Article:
“The kingdom of heaven is like yeast that a woman took and mixed into about sixty pounds of flour until it worked all through the dough.” (Matthew 13:33)

3. John the Baptist Doubted

Even the believing Jews were confused by this, esp. John the Baptist, who was imprisoned and evenaually beheaded. Jesus answered his disciples with a list of messianic promises from Isaiah that he was fulfilling.

When John, who was in prison, heard about the deeds of the Messiah, he sent his disciples to ask him, “Are you the one who is to come, or should we expect someone else?”

Jesus replied, “Go back and report to John what you hear and see: The blind receive sight, the lame walk, those who have leprosy are cleansed, the deaf hear, the dead are raised, and the good news is proclaimed to the poor. 6 Blessed is anyone who does not stumble on account of me.” (Matthew 11:2-6)

4. Even the disciples were confused by his martydom

When Jesus’ own disciples were confused by his predictions of arrest and death, he told them “Believe me when I say that I am in the Father and the Father is in me; or at least believe on the evidence of the works themselves. ” John 14:11 So your concerns are well founded, but copiously addressed in the Gospels. The disciples and the first 3000 Christians were all Jews, including Nidodemus, who took Jesus down from the cross.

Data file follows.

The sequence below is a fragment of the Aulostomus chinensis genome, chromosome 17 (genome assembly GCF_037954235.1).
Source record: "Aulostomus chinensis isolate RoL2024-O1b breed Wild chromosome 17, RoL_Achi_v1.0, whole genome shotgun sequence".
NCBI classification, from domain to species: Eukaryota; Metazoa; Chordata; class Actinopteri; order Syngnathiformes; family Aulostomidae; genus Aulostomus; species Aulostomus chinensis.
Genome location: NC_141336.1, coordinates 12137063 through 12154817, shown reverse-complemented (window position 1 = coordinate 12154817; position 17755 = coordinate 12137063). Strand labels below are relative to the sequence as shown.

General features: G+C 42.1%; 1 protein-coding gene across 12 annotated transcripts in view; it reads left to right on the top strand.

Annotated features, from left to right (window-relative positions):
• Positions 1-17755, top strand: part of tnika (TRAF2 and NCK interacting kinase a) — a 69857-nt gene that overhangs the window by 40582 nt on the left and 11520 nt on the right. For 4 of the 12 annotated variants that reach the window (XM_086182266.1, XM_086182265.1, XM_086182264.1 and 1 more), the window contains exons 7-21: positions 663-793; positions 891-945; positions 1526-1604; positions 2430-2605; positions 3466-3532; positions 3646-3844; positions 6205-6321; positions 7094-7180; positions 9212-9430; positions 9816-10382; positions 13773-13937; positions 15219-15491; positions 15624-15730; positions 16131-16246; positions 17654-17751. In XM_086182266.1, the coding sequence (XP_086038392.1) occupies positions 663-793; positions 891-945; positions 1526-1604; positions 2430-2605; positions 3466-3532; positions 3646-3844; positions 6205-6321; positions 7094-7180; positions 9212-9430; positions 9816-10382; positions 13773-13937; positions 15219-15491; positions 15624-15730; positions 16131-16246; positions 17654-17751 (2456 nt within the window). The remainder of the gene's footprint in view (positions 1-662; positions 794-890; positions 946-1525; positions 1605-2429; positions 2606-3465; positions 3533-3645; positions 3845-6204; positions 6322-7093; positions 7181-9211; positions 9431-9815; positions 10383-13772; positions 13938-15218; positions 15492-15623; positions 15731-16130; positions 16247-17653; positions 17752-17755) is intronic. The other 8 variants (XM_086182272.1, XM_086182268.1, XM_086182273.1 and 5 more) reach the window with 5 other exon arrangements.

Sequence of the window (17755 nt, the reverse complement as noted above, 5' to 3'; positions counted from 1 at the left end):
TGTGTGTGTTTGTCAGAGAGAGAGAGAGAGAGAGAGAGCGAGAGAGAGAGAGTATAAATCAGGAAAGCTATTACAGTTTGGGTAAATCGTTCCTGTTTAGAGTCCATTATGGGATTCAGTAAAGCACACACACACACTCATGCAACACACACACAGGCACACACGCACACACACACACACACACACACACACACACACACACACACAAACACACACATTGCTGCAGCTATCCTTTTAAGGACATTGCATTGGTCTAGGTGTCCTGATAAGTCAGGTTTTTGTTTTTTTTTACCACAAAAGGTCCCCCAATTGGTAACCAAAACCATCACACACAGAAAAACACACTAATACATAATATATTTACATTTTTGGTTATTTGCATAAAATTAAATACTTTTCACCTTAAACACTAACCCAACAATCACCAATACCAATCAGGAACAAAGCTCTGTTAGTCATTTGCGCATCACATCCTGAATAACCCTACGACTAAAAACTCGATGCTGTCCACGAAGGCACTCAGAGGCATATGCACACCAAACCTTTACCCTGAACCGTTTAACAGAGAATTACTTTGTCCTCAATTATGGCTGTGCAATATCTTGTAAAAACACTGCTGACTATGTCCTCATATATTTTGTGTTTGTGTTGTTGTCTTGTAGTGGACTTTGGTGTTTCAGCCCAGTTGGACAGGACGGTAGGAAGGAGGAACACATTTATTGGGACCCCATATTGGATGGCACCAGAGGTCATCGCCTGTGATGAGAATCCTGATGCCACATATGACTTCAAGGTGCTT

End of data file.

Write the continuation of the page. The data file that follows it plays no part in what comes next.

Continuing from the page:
“So when they had come together, they asked him, ‘Lord, will you at this time restore the kingdom to Israel?” “He said to them, ‘It is not for you to know times or seasons that the Father has fixed by his own authority.’” (Acts 1:6-7)

5. Paul the “Jew of Jews” explained the process in detail

Paul the Apostle also addresses the unbelief of Israel as unsurprising given their history of killing the prophets (but there is always a remnant), and how God uses their rejection to bless all peoples (gentiles) as was origignally promised to Abraham. (Romans 9-11)

16 But not all the Israelites accepted the good news. For Isaiah says, “Lord, who has believed our message?” 17 Consequently, faith comes from hearing the message, and the message is heard through the word about Christ. 18 But I ask: Did they not hear? Of course they did:

“Their voice has gone out into all the earth,
their words to the ends of the world.”

19 Again I ask: Did Israel not understand? First, Moses says,